In 1995, the retail landscape looked very different. Reaching potential customers was easy. Product manufacturers signed agreements with distributors and consumers headed to shops to make purchases.
But 1995 was a year in which a revolution began. Shoppers driving to their local superstores had no idea that two American entrepreneurs were laying the foundations for a new retail world, with the launch of Amazon and eBay.
More than two decades later, there have been many casualties from this digital revolution. The victors in the battle for survival haven’t taken their stores online, they have built their entire kingdoms online from the get-go.
In 2018, research by consulting group Forrester found that digital touch points are now likely to affect more than half of all US retail sales. Forrester says corporate ecommerce teams should invest in technology, merchandising fulfilment and marketing to compete in this new digital world.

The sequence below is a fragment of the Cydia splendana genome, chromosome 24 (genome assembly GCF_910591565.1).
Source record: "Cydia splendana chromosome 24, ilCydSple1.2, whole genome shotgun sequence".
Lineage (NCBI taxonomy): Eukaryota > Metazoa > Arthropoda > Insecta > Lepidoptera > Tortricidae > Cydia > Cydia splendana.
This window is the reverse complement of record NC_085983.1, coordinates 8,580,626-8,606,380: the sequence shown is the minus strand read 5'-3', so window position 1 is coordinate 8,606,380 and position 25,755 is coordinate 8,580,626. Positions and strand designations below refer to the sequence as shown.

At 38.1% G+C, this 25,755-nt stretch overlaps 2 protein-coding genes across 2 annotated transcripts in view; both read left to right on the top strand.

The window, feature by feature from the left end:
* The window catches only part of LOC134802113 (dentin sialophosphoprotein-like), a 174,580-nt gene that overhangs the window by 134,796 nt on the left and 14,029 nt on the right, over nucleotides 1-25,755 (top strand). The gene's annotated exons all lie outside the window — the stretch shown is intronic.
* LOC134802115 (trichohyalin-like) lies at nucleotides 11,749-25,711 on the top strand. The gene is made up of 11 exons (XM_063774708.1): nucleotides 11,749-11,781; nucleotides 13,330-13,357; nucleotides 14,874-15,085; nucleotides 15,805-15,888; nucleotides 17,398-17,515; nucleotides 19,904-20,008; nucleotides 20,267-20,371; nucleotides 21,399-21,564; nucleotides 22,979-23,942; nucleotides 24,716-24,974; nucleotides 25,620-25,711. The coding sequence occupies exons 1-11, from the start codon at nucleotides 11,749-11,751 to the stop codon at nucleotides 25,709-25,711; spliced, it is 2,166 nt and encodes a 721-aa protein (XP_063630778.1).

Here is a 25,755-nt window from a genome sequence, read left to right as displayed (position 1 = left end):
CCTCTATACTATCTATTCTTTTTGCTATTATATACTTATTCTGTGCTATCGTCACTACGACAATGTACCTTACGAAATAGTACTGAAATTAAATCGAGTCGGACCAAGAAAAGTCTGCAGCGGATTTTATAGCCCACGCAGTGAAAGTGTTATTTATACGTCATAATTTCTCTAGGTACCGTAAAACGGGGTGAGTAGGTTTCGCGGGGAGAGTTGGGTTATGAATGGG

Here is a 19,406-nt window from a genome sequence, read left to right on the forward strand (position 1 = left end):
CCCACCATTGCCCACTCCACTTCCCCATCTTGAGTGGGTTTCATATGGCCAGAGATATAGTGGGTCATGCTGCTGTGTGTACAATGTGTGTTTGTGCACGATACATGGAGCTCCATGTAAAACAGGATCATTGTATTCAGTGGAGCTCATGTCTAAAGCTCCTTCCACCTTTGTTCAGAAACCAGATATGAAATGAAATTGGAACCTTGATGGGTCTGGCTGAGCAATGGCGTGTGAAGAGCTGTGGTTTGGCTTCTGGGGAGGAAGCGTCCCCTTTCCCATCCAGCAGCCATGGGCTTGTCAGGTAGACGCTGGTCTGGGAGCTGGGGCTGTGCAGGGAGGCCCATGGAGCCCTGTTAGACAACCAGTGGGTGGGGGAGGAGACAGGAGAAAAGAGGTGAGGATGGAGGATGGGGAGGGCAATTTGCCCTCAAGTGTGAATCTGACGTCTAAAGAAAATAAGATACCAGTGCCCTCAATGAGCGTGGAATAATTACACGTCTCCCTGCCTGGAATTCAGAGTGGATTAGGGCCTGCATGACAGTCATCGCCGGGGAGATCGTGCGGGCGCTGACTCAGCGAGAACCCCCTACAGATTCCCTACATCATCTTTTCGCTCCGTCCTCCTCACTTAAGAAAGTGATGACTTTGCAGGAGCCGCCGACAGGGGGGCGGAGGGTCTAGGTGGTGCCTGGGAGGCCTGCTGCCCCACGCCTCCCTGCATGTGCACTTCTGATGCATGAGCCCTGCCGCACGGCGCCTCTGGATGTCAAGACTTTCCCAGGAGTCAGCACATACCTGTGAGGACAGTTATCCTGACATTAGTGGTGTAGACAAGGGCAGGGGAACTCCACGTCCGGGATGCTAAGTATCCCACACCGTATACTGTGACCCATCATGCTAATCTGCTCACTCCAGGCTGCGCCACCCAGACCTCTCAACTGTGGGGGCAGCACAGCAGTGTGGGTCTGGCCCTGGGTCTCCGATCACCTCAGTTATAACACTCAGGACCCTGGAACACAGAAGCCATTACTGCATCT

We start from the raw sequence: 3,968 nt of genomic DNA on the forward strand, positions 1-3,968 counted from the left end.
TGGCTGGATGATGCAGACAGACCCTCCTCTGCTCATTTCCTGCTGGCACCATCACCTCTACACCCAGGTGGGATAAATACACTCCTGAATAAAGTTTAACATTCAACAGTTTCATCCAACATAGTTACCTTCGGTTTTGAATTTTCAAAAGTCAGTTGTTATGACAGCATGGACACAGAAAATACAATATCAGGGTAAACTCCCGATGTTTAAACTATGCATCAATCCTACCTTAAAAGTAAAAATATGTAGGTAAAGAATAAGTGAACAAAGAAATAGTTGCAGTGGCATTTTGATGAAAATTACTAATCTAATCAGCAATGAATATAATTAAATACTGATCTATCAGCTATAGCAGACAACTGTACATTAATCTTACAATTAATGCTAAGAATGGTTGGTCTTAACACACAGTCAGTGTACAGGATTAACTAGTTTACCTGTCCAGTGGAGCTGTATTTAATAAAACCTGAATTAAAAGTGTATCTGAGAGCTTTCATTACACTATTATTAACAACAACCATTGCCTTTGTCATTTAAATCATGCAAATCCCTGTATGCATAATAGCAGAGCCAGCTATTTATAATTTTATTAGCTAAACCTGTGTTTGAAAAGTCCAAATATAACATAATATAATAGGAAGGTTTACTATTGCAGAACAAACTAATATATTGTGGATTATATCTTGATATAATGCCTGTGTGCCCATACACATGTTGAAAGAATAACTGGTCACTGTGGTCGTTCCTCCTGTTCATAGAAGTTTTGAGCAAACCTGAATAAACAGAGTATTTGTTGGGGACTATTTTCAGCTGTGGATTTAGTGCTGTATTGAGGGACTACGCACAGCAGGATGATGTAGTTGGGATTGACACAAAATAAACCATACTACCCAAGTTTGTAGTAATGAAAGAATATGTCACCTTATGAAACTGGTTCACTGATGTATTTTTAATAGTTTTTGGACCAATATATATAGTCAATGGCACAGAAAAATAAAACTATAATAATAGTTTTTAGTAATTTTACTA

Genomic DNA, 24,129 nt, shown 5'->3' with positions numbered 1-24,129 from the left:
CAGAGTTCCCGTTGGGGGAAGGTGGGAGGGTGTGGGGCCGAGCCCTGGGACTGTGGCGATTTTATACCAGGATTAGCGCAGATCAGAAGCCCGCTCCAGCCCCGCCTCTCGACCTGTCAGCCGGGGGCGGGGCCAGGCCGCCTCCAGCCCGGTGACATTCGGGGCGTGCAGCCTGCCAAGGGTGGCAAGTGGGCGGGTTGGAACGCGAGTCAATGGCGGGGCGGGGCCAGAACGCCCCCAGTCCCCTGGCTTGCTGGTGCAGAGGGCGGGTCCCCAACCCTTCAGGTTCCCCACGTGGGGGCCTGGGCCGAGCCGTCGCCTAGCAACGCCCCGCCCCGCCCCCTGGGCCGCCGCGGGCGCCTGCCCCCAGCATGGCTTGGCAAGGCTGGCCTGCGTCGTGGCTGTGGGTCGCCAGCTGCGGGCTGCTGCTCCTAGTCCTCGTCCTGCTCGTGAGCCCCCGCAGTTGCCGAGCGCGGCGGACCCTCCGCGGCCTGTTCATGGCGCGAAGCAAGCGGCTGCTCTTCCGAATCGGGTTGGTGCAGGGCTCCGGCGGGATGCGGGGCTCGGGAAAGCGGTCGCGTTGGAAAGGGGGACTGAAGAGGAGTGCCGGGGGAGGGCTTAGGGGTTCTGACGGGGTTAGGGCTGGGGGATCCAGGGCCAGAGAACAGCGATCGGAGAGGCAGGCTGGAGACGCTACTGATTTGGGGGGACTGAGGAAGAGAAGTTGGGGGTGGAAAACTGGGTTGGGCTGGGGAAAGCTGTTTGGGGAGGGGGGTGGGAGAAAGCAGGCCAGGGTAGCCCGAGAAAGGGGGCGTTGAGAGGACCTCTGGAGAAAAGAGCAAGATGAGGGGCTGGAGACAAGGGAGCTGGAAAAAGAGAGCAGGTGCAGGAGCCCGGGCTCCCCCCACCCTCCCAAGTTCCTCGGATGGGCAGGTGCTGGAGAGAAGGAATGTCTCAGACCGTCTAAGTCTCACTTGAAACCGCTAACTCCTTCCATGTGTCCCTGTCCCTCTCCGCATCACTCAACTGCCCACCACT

The battle to stand out is certainly becoming more difficult. The latest Magna Advertising Forecast report, published in December, shows that digital advertising spend increased globally for the ninth consecutive year in 2018.
UNDERSTANDING THE CHALLENGE
The ingredients to retail success in today’s digital landscape are the same as they always were: visibility and agility. However, the shop window is now very different. Customers making their purchasing decisions do so through all sorts of digital shop windows, ranging from search and social channels to marketplaces and price comparison sites.
Brands, manufacturers and distributors are all at the mercy of these digital gatekeepers that stand between them and the final customer. For their product data to be accepted by these channels, they need to ensure their product data feed has been customised for each and every channel.
Whether it’s Amazon, Bing, Facebook or Google, channels have built up digital walls around themselves, by defining their own set of rules and requirements for how product information should be delivered. In order to ensure their product content is accepted, companies must adjust and structure their feed accordingly for every individual channel.